Bowman said she manages everything through the AS/400 system. The Chancery Clerk’s office, a fee based office, operates almost like a business, Bowman told the board. She had to take out a $50,000 line of credit to pay her staff initially. Bowman said she operates on fees that come through the office from lawsuits, estates, divorces, copies and recording of land deeds.
“My clerk’s clearing account is how I pay for my staff,” Bowman said. “All the money that comes through the fees, I get a percentage of the fees and others are allocated to the state and other funds.”
Bowman alleged Johnson created a separate set of books on his clerk’s clearing account, the land redemption account and another unknown account.
“I felt those were a matter of public record and he kept saying everything I needed was in the AS/400. I wanted to see if he reconciled everything in QuickBooks and if everything was done properly and ethically.”
Bowman said that according to the state auditor’s office, Johnson would be held responsible for everything occurring prior to January 4.
Bowman also added that since January 4, she had to make some changes to practices conducted in the chancery clerk’s office.
“His employees were very upset when I made them start receiving every cash transaction that came through my office,” she said. “The practice they had been under, and several told me this and could verify it, that Burge told them if a person came in to pay for copies and it was under $5, to put that cash in a different drawer. They would make one cash transaction at the end of the day. They could use that money for their lunches and Johnson would host these big lunches. I told them starting on January 4, that if someone comes in to pay $.50 you receive that money and one of the employees told me, ‘that’s too much work.’ I told them, ‘no it is not and we are going to do this correctly. We are not going to misuse and misappropriate public funds for personal use.’ Every dime that comes through my office is not my money, it is public funds and I have to account for that money. As an elected official I’m responsible to these people and upholding the law.”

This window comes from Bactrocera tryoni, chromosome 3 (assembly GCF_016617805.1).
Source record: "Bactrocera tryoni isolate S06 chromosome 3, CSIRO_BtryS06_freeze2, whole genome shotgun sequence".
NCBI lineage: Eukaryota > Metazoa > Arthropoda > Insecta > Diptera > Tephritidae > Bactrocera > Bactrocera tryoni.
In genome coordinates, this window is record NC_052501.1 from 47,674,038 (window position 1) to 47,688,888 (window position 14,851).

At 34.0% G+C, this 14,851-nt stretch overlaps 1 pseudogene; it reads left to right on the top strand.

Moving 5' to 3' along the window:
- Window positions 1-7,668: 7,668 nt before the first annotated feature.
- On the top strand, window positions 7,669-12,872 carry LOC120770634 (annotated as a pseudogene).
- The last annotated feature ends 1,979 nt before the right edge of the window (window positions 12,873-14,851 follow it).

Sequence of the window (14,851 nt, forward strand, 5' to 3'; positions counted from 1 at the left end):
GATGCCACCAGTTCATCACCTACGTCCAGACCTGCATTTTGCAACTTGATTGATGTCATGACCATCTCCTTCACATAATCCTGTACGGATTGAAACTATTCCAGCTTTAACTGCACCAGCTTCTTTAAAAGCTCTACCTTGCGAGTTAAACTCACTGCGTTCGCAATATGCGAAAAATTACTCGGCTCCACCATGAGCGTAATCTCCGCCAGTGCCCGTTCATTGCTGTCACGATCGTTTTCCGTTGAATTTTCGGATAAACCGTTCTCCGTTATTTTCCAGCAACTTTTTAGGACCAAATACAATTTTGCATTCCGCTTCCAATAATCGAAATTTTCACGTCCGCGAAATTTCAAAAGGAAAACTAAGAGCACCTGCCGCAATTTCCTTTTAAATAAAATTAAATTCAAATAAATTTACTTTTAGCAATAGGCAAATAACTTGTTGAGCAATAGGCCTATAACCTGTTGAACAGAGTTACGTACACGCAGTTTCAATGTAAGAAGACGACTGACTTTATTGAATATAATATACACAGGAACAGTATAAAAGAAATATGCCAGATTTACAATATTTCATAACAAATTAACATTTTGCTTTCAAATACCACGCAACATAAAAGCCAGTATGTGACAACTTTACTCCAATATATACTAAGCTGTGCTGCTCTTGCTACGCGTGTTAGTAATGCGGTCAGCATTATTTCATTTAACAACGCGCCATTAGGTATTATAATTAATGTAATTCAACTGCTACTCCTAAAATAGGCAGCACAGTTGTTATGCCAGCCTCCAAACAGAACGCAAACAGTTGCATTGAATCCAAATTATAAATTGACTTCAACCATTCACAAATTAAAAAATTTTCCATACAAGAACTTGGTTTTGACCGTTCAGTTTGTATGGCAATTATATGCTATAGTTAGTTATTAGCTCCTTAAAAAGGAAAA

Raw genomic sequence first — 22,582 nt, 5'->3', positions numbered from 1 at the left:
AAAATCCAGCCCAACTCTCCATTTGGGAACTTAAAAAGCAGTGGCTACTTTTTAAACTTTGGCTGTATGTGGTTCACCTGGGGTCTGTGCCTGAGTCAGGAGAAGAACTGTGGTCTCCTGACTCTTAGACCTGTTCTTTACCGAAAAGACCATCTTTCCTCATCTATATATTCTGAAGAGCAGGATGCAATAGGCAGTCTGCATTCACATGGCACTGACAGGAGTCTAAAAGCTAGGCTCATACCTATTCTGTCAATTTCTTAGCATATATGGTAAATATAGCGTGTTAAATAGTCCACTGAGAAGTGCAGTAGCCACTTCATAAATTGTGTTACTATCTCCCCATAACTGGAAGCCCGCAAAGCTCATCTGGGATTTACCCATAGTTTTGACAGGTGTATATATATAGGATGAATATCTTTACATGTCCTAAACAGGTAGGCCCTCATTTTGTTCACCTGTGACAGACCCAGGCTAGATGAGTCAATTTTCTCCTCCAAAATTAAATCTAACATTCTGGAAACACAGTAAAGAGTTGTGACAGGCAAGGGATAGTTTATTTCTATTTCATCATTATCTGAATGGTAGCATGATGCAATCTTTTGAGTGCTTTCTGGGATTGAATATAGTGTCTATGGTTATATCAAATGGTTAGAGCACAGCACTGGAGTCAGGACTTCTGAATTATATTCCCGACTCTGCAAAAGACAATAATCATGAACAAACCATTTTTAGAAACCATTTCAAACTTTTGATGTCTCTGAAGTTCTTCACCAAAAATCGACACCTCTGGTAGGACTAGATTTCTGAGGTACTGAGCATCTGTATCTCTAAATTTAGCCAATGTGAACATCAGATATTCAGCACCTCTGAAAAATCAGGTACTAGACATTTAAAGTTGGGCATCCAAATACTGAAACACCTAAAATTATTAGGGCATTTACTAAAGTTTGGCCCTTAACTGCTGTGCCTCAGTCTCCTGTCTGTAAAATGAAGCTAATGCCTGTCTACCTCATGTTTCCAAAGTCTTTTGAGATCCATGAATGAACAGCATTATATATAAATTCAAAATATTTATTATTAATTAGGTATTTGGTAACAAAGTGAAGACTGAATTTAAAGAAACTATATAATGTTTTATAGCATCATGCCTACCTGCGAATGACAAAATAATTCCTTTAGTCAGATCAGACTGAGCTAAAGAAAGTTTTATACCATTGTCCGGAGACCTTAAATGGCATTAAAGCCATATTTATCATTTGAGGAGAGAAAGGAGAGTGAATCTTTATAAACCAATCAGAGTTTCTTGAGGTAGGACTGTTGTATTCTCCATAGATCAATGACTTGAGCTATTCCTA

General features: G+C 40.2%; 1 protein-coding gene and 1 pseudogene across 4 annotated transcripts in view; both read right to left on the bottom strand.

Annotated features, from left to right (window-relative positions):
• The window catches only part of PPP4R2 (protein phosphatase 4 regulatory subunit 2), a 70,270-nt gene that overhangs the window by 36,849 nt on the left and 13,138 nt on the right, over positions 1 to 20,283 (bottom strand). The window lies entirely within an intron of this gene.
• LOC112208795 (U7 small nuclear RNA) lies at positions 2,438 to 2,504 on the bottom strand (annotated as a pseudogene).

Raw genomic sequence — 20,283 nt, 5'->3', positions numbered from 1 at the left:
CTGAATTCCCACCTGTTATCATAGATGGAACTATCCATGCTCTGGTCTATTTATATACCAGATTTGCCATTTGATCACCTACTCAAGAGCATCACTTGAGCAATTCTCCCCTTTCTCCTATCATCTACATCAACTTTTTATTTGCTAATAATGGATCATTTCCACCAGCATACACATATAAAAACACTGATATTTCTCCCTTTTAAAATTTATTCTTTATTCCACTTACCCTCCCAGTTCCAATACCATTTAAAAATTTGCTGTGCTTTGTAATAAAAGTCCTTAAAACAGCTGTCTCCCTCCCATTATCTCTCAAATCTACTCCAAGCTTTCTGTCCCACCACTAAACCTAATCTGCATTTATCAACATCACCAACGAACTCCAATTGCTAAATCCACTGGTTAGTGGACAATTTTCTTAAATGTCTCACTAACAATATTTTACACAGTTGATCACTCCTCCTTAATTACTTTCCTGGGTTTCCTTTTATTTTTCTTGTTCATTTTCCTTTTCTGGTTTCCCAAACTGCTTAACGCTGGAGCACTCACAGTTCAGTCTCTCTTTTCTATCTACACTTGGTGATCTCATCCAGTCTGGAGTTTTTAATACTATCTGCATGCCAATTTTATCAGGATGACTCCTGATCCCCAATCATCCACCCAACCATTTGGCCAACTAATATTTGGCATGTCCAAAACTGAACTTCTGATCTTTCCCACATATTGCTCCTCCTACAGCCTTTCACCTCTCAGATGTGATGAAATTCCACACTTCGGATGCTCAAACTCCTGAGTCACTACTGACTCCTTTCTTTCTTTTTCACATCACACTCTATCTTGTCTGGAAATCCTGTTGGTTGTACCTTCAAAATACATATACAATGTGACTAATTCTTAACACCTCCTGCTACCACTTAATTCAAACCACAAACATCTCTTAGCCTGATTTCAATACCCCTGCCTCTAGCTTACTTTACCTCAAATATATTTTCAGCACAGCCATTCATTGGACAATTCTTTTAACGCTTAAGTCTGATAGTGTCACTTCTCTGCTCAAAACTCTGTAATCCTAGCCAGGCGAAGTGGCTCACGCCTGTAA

The board approved a motion to have an independent audit done on both sets of books.
Later in the meeting, the board planned to meet with Gervais in an executive session to hear his side.
Gervais said Burge only had access to data from prior years.
“Her access was restricted in December,” he said. “I would never and have never given people access to other departments. In IT, we are trusted with people’s information and do not just hand out information.”
Gervais said when a PC is moved to someone else, the only thing the IT department does is pull off toolbars, expired programs, screensavers and programs that don’t pertain to the job.
“Basically, it’s a clean up, so they don’t have a buggy PC. There’s no way that we would have gone that type of route. The version of QuickBooks on Burge’s computer expired in November and there was no reason to keep it there,” Gervais said.
Gervais added that Bowman spoke with him briefly about QuickBooks, but he said he had no idea what she needed. He said her copy of QuickBooks has come in and, since she has administrative privileges, can install it.
“I was out sick for a couple of days and trying to play catch up,” he said. “There’s nothing on our side to prevent her from installing it. In IT we try to be and have a duty to ensure the data is protected and only those approved get access. We have nothing to hide and do our jobs to the best of our ability.”
The Item called Johnson and Burge to ask about the allegations made against them. Both said they had no comment at this time.

Sign up for our daily email newsletter

Get the latest news sent to your inbox